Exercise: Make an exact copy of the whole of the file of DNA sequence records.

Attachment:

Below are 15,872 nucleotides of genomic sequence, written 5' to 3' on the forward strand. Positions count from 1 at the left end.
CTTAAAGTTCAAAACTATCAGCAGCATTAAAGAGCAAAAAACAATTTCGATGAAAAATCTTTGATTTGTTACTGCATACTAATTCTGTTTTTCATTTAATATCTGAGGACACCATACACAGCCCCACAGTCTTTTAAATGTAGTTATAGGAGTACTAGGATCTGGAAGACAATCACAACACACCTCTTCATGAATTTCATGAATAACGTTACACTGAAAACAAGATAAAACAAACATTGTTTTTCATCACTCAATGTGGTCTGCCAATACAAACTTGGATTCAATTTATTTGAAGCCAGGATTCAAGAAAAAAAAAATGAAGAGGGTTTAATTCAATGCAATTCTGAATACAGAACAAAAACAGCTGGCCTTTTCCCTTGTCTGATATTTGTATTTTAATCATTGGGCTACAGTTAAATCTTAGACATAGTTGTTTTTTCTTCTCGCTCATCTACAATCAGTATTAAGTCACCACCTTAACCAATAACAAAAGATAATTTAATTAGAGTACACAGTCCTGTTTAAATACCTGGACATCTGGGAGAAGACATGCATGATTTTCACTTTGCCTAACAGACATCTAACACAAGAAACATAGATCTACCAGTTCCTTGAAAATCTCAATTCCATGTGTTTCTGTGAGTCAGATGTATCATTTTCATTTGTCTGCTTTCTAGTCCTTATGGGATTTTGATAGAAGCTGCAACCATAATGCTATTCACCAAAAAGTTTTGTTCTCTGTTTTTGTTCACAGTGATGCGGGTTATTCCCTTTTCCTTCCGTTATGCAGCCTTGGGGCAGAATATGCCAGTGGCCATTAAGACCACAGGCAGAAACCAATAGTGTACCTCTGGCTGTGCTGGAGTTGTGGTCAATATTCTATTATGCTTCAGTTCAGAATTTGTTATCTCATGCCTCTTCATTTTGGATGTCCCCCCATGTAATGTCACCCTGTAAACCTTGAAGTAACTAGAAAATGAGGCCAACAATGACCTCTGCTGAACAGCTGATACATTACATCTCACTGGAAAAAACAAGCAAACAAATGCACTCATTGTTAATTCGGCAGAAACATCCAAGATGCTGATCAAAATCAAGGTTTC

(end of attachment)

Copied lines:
Below are 15,872 nucleotides of genomic sequence, written 5' to 3' on the forward strand. Positions count from 1 at the left end.
CTTAAAGTTCAAAACTATCAGCAGCATTAAAGAGCAAAAAACAATTTCGATGAAAAATCTTTGATTTGTTACTGCATACTAATTCTGTTTTTCATTTAATATCTGAGGACACCATACACAGCCCCACAGTCTTTTAAATGTAGTTATAGGAGTACTAGGATCTGGAAGACAATCACAACACACCTCTTCATGAATTTCATGAATAACGTTACACTGAAAACAAGATAAAACAAACATTGTTTTTCATCACTCAATGTGGTCTGCCAATACAAACTTGGATTCAATTTATTTGAAGCCAGGATTCAAGAAAAAAAAAATGAAGAGGGTTTAATTCAATGCAATTCTGAATACAGAACAAAAACAGCTGGCCTTTTCCCTTGTCTGATATTTGTATTTTAATCATTGGGCTACAGTTAAATCTTAGACATAGTTGTTTTTTCTTCTCGCTCATCTACAATCAGTATTAAGTCACCACCTTAACCAATAACAAAAGATAATTTAATTAGAGTACACAGTCCTGTTTAAATACCTGGACATCTGGGAGAAGACATGCATGATTTTCACTTTGCCTAACAGACATCTAACACAAGAAACATAGATCTACCAGTTCCTTGAAAATCTCAATTCCATGTGTTTCTGTGAGTCAGATGTATCATTTTCATTTGTCTGCTTTCTAGTCCTTATGGGATTTTGATAGAAGCTGCAACCATAATGCTATTCACCAAAAAGTTTTGTTCTCTGTTTTTGTTCACAGTGATGCGGGTTATTCCCTTTTCCTTCCGTTATGCAGCCTTGGGGCAGAATATGCCAGTGGCCATTAAGACCACAGGCAGAAACCAATAGTGTACCTCTGGCTGTGCTGGAGTTGTGGTCAATATTCTATTATGCTTCAGTTCAGAATTTGTTATCTCATGCCTCTTCATTTTGGATGTCCCCCCATGTAATGTCACCCTGTAAACCTTGAAGTAACTAGAAAATGAGGCCAACAATGACCTCTGCTGAACAGCTGATACATTACATCTCACTGGAAAAAACAAGCAAACAAATGCACTCATTGTTAATTCGGCAGAAACATCCAAGATGCTGATCAAAATCAAGGTTTC